Last summer, I started and finished A Wizard of Earthsea in a single night. It was very good.
It recalls my favorite fantasy novels from childhood and young adulthood, such as the Skullduggery Pleasant books, which I now recognize were inspired in large part by LeGuin. I was especially taken with how she depicted True Names. So, of course, I took it upon myself to work true names into my game. This isn’t quite going to be Earthsea rules, as creating a really faithful depiction would require lots of special rules and wouldn’t translate well outside the setting, but here’s a quick gloss.
Everything has a True Name, and knowing it gives you power over that thing. Learning the names of common and notable things, such as a certain species of flower, or a particular bay, are part and parcel of a spellcaster’s studies. But the true names of specific individuals, whether humans, spirits or others, are obscure and hidden, even to themselves.
Learning your own true name is difficult and dangerous, but very rewarding. If another person learns it, either from you or on their own, they hold great power over you, to help and to heal. Be careful who you give it out to.
I wanted to work true names into my own games, but wasn’t quite sure how until I read an old post by Rick Stump, Names, True Names and Magic. In Stump’s old campaigns, characters had both a True Name, bestowed at birth and known only by those very close to them, and a Day Name or Friend Name used by everyone else. Further, the Day Name might be changed at certain points in one’s life, such as becoming master of a craft.
This not only opens the door to all sorts of weird names, but it expands our options.
Broadly, Stump and LeGuin offer two views of True Names:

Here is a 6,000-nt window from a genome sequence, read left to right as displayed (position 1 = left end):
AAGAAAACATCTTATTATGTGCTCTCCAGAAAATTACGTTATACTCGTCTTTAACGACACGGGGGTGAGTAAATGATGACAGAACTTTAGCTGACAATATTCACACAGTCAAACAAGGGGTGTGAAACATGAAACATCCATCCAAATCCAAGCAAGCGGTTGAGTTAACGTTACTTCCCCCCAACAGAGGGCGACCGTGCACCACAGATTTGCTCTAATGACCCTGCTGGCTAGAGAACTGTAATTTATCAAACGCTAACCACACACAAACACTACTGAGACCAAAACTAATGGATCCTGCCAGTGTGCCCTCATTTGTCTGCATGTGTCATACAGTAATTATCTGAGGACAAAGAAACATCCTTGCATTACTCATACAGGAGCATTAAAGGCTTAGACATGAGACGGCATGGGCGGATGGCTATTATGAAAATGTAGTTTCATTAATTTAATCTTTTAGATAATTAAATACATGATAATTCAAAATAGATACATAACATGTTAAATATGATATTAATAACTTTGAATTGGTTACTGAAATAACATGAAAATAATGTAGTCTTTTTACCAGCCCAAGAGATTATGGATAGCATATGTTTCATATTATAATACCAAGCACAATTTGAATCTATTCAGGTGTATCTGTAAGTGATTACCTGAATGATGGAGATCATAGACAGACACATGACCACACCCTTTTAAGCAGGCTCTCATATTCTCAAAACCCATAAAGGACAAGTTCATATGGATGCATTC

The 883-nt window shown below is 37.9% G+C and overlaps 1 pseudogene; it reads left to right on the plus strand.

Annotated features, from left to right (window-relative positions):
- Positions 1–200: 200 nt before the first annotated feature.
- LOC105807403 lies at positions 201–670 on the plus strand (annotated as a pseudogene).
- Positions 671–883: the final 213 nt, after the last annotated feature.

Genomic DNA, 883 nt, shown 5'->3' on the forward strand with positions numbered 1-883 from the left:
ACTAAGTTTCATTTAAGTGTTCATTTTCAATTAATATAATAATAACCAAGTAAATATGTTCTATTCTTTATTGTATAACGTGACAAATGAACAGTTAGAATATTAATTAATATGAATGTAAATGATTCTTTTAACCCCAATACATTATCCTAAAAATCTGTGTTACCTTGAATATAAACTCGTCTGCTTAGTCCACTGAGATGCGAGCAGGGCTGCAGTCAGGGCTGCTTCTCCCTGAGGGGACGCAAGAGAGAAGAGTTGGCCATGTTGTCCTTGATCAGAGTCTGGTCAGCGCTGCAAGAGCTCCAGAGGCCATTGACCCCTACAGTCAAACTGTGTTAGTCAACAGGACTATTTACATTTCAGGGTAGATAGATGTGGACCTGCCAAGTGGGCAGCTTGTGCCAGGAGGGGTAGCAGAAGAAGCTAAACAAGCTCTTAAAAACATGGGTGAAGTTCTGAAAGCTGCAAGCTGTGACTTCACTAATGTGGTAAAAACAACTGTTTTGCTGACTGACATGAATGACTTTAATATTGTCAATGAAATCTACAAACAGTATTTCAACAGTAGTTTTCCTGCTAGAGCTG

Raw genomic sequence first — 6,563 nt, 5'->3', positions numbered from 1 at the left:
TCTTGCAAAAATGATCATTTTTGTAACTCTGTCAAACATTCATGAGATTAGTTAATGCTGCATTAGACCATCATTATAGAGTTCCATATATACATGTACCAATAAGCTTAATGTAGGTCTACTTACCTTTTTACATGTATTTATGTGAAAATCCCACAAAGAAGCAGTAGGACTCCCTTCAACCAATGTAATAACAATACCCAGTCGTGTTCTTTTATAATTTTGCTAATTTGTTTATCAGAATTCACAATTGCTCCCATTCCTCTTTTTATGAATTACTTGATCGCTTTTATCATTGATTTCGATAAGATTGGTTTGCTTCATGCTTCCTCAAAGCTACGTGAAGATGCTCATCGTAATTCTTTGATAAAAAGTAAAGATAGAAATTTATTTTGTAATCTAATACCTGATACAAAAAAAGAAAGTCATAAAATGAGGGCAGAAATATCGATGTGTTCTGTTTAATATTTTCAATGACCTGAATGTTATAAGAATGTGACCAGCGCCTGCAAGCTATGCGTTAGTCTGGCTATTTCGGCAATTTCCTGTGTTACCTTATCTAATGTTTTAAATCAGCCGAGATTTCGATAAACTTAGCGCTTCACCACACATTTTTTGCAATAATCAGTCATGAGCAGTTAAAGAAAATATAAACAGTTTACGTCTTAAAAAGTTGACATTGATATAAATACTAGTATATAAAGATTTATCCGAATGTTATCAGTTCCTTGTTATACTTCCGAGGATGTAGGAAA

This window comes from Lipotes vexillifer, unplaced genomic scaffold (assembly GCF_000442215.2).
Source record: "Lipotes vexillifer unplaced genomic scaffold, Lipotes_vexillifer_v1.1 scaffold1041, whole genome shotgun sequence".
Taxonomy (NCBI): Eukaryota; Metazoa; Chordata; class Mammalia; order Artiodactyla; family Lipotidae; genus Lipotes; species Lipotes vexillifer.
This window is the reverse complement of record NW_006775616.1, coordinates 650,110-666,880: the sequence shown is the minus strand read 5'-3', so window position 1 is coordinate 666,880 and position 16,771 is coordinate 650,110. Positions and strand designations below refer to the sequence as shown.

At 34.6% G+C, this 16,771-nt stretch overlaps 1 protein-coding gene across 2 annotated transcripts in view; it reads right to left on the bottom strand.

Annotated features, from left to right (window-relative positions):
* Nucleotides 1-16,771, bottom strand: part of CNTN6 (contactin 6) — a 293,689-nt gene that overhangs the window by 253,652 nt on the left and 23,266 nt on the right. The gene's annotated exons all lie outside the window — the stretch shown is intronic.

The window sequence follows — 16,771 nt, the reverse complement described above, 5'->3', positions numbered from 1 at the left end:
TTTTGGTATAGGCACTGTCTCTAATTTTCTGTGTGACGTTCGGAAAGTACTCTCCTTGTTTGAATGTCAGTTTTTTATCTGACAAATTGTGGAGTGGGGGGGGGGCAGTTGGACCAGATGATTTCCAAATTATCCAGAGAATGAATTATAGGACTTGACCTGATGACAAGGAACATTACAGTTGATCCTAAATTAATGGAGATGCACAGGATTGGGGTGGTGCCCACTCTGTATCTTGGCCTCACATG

The Arcane Name
True Names are unknown to their bearer unless bestowed by a powerful magical authority or discovered through great effort. They are entrusted only with extreme caution, and can be used to help or harm the bearer through invoking them alone.
Learning the Arcane Name
Making a journey to the land of the dead and speaking to the ghost of a sage there. Make sure to pick out a thoughtful gift, and take care to not lose it along the way.
Asking for one’s true name as a divine boon. If the party has just completed a quest of note for a god, a character would be within their bounds to refuse other reward in exchange for knowledge of their true name. Any real god would be able to provide such knowledge.
A Magic-User or Cleric of 12th level or greater may have access to the True Naming spell, which has the following properties.
Spell Level: Cleric, Magic-User, 6th level
Range: See below
By casting this spell through an hour-long ceremony, the caster may learn the true name of the target. If this is done with the consent and presence of the target, it works automatically, and both the caster and target learn the name. Otherwise, it may be performed remotely with a piece of the target, such as a lock of hair, and the target both receives a Save and is immediately aware of a magical attack upon them. It further requires 100gp in sacrificial components particular to the caster, such as a dozen prize goats, rare spices from distant lands, dust of precious gems, etc. This works on undead and magical creatures, but not on the peaceful dead.
Some might protest that an Arcane Name should not be bought like this. I would reply, how many 12th level clerics and magic users are floating around your campaign world? Hopefully not too many. If the players get it in their heads to go on pilgrimage to a powerful wizard or holy ma in order to learn their true names, they will have to deal with that figure’s eccentricities, raise the money for the sacrifical materials, and may be sent on some quests to be proven worthy of the boon. That’s a kickass quest hook.